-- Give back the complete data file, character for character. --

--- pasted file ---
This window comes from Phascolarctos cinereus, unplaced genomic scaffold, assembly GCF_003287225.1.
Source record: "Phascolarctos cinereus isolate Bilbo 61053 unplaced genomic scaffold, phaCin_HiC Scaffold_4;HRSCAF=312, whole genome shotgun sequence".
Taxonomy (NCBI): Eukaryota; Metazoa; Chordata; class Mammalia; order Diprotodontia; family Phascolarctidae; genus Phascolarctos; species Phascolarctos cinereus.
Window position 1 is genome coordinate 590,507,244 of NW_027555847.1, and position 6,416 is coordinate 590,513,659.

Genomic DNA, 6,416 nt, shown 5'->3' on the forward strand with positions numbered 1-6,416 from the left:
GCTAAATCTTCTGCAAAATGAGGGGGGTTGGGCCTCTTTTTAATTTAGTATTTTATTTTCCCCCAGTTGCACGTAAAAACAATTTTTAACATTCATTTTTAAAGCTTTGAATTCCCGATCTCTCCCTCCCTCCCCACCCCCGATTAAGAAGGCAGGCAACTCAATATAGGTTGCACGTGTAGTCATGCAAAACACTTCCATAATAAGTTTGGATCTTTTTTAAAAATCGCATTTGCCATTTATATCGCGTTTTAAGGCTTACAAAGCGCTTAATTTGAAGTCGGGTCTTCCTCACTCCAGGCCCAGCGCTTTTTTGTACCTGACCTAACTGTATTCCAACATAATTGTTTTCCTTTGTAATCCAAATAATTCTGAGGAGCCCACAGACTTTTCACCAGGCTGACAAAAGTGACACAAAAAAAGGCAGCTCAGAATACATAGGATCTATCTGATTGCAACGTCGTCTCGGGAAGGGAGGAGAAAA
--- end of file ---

This window comes from Phascolarctos cinereus, unplaced genomic scaffold, assembly GCF_003287225.1.
Source record: "Phascolarctos cinereus isolate Bilbo 61053 unplaced genomic scaffold, phaCin_HiC Scaffold_4;HRSCAF=312, whole genome shotgun sequence".
Taxonomy (NCBI): Eukaryota; Metazoa; Chordata; class Mammalia; order Diprotodontia; family Phascolarctidae; genus Phascolarctos; species Phascolarctos cinereus.
Window position 1 is genome coordinate 590,507,244 of NW_027555847.1, and position 6,416 is coordinate 590,513,659.

Genomic DNA, 6,416 nt, shown 5'->3' on the forward strand with positions numbered 1-6,416 from the left:
GCTAAATCTTCTGCAAAATGAGGGGGGTTGGGCCTCTTTTTAATTTAGTATTTTATTTTCCCCCAGTTGCACGTAAAAACAATTTTTAACATTCATTTTTAAAGCTTTGAATTCCCGATCTCTCCCTCCCTCCCCACCCCCGATTAAGAAGGCAGGCAACTCAATATAGGTTGCACGTGTAGTCATGCAAAACACTTCCATAATAAGTTTGGATCTTTTTTAAAAATCGCATTTGCCATTTATATCGCGTTTTAAGGCTTACAAAGCGCTTAATTTGAAGTCGGGTCTTCCTCACTCCAGGCCCAGCGCTTTTTTGTACCTGACCTAACTGTATTCCAACATAATTGTTTTCCTTTGTAATCCAAATAATTCTGAGGAGCCCACAGACTTTTCACCAGGCTGACAAAAGTGACACAAAAAAAGGCAGCTCAGAATACATAGGATCTATCTGATTGCAACGTCGTCTCGGGAAGGGAGGAGAAAA